Review of Britain and the Seventy Years War, 1744-1815: Enlightenment, Revolution and Empire: By Page, Anthony. Palgrave Macmillan. 2015. xiv + 282pp. £21.99.

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    War formed the backdrop to Britain's long eighteenth century. Some historians have described it as a ‘second hundred years war’, but given that there was a remarkable period of peace between 1713 and 1739, it makes more sense to divide these wars into two phases. Anthony Page's new book focuses on what he terms the ‘Seventy Years War’, an almost‐continuous series of conflicts between Britain and (mostly) France, which started with the shambolic response to the Jacobite rebellion and culminated in the triumph of Waterloo, paving the way for a century of imperial dominance under the Pax Britannica. From the perspective of a Victorian Whig historian, this rise to international pre‐eminence seemed linear and inevitable, but Page reminds us that it did not appear this way to people living through the eighteenth century. France was Europe's leading military power, with immense resources and a population three times that of Britain. The danger of a French invasion recurred throughout the period and on several occasions came very close to happening. If the Duke of Wellington famously described the battle of Waterloo as ‘a damned nice thing – the nearest run thing you ever saw’, Page suggests that the same could be said of the whole Seventy Years War (p. 59).

    With this in mind, Page offers a novel perspective on the period. On the one hand, this is a military and imperial history. After a gallop through the wars themselves, he examines the nature of the state and the armed forces that made success in war possible. He nuances John Brewer's familiar narrative of the ‘fiscal‐military state’ by emphasizing the fundamental role of the navy in Britain's military strategy, imperial power and industrial base. This was instead a ‘fiscal‐naval state’, in which a large, permanent and expensive navy contrasted with an army that was kept to a minimum in peacetime and expanded to full strength only when required (the reason why Britain's wars tended to get off to a slow start). This is not just a conventional military history, however, since Page offers an excellent introduction to the social and cultural history of the military – something that is a notable growth area in the historiography of the period – and tells us much about the lives of ordinary redcoats and ratings.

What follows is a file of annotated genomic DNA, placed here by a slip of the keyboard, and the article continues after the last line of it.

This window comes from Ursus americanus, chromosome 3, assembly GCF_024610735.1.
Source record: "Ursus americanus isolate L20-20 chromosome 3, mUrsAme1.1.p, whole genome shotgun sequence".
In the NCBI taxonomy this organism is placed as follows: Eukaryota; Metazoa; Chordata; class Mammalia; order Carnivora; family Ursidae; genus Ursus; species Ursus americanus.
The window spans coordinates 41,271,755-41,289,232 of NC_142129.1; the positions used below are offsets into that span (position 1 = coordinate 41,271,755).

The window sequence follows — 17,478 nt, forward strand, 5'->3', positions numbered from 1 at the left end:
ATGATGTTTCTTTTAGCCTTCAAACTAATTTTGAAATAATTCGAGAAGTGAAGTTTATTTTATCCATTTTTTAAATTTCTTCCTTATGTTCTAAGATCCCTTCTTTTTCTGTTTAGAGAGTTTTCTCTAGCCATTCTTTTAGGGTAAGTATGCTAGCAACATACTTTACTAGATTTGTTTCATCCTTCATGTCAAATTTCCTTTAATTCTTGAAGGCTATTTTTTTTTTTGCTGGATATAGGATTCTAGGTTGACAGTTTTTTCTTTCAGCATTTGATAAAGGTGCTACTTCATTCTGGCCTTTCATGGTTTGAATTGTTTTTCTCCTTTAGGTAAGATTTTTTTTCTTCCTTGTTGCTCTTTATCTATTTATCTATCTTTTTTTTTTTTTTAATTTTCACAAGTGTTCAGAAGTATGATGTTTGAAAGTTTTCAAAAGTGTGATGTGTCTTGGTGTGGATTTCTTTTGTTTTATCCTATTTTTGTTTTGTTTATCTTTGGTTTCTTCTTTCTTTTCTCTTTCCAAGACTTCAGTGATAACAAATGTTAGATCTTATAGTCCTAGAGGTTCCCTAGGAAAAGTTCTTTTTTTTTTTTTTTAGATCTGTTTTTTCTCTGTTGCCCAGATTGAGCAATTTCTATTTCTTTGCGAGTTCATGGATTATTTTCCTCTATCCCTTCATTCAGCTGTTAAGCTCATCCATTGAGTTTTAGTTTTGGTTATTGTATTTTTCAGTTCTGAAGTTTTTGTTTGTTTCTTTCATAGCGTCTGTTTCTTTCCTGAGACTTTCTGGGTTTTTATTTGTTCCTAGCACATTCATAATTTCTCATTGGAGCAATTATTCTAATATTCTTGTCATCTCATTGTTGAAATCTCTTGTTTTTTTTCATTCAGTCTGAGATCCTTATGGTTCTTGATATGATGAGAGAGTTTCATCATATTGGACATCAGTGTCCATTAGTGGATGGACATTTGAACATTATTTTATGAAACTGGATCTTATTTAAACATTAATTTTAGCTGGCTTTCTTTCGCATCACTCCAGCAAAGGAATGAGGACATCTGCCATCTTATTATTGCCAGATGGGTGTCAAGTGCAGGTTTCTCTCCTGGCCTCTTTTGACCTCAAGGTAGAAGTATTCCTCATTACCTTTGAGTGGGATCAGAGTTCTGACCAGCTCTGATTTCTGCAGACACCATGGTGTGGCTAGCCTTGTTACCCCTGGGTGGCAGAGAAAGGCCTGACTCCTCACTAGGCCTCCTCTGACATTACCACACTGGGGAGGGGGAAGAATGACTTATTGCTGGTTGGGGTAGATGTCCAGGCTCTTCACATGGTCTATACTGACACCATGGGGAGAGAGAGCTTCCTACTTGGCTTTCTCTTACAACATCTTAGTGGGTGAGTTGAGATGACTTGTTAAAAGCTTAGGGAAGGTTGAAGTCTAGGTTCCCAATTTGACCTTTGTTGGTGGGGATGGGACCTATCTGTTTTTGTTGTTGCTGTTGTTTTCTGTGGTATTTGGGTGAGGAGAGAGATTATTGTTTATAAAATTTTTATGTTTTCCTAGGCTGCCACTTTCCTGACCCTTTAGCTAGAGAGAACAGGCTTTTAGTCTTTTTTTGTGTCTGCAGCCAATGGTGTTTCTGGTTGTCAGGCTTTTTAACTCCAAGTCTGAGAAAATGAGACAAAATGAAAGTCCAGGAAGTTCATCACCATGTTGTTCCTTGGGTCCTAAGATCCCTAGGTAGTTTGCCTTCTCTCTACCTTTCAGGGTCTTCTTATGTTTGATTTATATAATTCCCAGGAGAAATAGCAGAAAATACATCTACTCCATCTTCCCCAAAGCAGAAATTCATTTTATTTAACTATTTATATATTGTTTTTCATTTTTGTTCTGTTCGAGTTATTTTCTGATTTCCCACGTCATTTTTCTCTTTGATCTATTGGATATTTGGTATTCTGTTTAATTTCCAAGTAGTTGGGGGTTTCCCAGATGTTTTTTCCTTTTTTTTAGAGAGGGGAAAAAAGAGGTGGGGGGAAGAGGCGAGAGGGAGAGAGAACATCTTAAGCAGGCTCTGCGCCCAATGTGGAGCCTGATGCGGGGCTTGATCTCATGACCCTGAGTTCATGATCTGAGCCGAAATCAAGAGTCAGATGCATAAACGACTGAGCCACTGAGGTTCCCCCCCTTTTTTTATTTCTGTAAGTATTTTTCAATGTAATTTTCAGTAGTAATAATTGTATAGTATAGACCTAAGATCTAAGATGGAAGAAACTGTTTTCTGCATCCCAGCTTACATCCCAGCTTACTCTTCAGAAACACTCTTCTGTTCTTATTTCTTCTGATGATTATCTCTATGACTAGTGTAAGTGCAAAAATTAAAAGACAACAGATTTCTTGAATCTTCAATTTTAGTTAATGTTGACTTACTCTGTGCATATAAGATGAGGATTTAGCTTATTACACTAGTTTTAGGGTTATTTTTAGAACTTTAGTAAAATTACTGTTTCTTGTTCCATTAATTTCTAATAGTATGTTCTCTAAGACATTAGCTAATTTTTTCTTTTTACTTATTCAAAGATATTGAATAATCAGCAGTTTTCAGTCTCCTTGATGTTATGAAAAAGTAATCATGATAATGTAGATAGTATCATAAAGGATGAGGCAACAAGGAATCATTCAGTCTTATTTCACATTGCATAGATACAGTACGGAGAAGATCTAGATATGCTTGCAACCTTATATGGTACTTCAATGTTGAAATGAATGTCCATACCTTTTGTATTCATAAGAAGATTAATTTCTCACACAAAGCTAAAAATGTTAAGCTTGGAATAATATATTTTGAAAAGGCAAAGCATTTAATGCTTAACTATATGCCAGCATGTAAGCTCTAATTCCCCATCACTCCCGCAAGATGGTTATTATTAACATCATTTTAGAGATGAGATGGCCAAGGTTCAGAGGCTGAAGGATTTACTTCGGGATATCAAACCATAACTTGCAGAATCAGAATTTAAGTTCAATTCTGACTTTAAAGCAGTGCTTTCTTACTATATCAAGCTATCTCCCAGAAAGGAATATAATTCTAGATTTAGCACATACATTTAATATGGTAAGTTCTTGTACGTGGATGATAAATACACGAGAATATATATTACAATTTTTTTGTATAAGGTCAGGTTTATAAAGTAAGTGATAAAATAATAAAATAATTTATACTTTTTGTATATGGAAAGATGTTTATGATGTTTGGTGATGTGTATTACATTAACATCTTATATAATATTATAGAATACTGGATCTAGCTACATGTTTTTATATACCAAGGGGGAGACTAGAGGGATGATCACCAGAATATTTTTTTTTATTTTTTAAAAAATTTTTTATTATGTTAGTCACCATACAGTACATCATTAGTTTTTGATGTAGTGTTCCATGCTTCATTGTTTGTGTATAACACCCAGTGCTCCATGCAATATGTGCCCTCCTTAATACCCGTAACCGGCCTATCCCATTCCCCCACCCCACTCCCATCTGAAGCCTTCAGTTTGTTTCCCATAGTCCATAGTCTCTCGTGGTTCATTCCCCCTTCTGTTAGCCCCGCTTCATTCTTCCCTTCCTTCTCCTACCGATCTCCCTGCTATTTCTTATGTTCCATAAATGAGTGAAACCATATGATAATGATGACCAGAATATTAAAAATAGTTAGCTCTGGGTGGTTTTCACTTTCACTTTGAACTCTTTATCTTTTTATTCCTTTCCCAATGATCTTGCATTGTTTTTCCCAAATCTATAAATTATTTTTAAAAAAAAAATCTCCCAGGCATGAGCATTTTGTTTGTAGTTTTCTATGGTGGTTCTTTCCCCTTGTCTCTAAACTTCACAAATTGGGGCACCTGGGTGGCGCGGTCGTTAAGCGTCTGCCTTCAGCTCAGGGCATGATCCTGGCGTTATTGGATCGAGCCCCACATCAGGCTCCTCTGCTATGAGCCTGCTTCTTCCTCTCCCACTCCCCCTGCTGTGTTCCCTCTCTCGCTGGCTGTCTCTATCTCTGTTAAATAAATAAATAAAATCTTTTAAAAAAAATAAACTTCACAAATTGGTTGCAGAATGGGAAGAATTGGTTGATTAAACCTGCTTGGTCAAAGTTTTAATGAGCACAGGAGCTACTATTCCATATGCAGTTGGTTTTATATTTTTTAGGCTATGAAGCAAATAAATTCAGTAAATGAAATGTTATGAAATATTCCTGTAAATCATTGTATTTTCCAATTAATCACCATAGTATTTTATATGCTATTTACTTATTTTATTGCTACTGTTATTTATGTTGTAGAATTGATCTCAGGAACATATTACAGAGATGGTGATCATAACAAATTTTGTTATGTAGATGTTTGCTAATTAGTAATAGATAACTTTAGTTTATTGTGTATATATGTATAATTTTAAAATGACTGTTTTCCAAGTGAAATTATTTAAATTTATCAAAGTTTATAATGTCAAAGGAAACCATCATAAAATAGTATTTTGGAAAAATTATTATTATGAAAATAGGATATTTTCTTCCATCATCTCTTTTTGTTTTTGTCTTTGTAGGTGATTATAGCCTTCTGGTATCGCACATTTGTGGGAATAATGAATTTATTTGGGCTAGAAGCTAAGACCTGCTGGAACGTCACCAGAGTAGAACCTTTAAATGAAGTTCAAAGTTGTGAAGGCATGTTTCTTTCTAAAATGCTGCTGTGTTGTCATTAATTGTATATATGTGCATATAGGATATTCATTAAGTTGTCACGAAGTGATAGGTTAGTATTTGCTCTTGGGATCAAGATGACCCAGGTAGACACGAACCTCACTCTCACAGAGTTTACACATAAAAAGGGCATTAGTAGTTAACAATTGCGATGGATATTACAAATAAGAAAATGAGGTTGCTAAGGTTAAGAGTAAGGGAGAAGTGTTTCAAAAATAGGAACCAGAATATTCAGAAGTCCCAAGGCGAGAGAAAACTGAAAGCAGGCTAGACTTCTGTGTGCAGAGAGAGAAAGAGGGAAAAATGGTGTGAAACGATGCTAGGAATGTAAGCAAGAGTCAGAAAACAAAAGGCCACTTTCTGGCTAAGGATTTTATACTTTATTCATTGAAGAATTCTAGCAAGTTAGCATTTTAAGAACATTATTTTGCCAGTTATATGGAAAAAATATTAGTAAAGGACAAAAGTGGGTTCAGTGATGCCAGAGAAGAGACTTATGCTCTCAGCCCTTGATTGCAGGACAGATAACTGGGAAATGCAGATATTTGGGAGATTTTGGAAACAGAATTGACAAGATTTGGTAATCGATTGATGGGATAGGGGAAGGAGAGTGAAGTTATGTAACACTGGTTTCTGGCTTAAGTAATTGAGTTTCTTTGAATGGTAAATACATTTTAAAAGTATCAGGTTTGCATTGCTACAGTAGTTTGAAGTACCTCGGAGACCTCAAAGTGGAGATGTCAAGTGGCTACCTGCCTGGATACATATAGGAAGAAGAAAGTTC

The second half of the book thinks about the wider cultural, political and religious contexts of these wars. This is not a history of ‘war and society’ that just focuses on wartime civil society, since Page makes it clear that the influence was two‐way. War had an all‐pervasive influence on domestic culture, but it was also fundamentally informed by its political and intellectual context. Britain could only pay for, recruit, locate and deploy its combatants in a way that was acceptable to its political system and its public sphere. It is currently fashionable in cultural studies of the century to emphasize that Britons encountered war vicariously through newspapers, plays, letters and songs, but Page is clear about the extent to which people had a more direct experience of military service. As just one example, many of the great historians of the age served in the military, including William Robertson, Adam Ferguson, David Hume and Edward Gibbon (p. 167).

    Given the focus on war, this is necessarily an international account of British history. Whereas British Studies in the USA tends to emphasize a transatlantic imperial narrative, this is notably more global than that. Page is based at the University of Tasmania and believes that British history should ‘be done in an Australian accent’ (p. x). Australia appears more often than you might expect in these pages – the conclusion begins by noting that its first steam engine arrived just as Wellington was preparing to face Napoleon in 1815 – but the overall effect is to reorient Britain's story from the northern and western hemispheres to encompass the south and the east. As we embark on ‘The Asian Century’, Page's accessible new book makes a striking claim for the continued relevance of Georgian Britain.
    Original languageEnglish
    Pages (from-to)608-610
    Number of pages3
    Issue number347
    Early online date5 Apr 2016
    Publication statusE-pub ahead of print - 5 Apr 2016


    • Enlightenment
    • Revolution
    • Empire
    • Britain
    • War


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